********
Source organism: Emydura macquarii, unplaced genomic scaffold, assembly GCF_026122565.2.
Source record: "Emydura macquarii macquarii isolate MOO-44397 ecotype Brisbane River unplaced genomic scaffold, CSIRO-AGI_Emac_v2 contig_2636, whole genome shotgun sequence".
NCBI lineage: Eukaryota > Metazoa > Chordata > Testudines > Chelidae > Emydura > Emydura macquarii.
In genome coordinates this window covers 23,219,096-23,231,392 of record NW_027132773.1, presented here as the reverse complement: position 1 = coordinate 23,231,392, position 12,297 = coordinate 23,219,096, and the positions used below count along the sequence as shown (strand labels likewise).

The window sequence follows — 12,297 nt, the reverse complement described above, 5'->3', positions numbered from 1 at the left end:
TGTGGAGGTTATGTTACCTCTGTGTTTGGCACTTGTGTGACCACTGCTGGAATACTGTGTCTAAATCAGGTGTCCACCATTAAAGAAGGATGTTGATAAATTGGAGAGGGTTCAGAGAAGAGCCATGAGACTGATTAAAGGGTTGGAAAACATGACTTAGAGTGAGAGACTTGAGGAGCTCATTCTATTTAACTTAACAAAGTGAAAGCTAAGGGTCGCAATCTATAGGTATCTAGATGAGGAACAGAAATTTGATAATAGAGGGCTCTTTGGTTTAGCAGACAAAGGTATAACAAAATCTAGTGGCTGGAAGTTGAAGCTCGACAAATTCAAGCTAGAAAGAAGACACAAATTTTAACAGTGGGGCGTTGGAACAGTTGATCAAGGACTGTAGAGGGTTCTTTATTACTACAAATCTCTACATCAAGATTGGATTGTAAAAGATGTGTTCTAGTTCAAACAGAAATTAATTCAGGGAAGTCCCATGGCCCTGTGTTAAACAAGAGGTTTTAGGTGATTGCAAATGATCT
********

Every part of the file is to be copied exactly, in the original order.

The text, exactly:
Source organism: Emydura macquarii, unplaced genomic scaffold, assembly GCF_026122565.2.
Source record: "Emydura macquarii macquarii isolate MOO-44397 ecotype Brisbane River unplaced genomic scaffold, CSIRO-AGI_Emac_v2 contig_2636, whole genome shotgun sequence".
NCBI lineage: Eukaryota > Metazoa > Chordata > Testudines > Chelidae > Emydura > Emydura macquarii.
In genome coordinates this window covers 23,219,096-23,231,392 of record NW_027132773.1, presented here as the reverse complement: position 1 = coordinate 23,231,392, position 12,297 = coordinate 23,219,096, and the positions used below count along the sequence as shown (strand labels likewise).

The window sequence follows — 12,297 nt, the reverse complement described above, 5'->3', positions numbered from 1 at the left end:
TGTGGAGGTTATGTTACCTCTGTGTTTGGCACTTGTGTGACCACTGCTGGAATACTGTGTCTAAATCAGGTGTCCACCATTAAAGAAGGATGTTGATAAATTGGAGAGGGTTCAGAGAAGAGCCATGAGACTGATTAAAGGGTTGGAAAACATGACTTAGAGTGAGAGACTTGAGGAGCTCATTCTATTTAACTTAACAAAGTGAAAGCTAAGGGTCGCAATCTATAGGTATCTAGATGAGGAACAGAAATTTGATAATAGAGGGCTCTTTGGTTTAGCAGACAAAGGTATAACAAAATCTAGTGGCTGGAAGTTGAAGCTCGACAAATTCAAGCTAGAAAGAAGACACAAATTTTAACAGTGGGGCGTTGGAACAGTTGATCAAGGACTGTAGAGGGTTCTTTATTACTACAAATCTCTACATCAAGATTGGATTGTAAAAGATGTGTTCTAGTTCAAACAGAAATTAATTCAGGGAAGTCCCATGGCCCTGTGTTAAACAAGAGGTTTTAGGTGATTGCAAATGATCT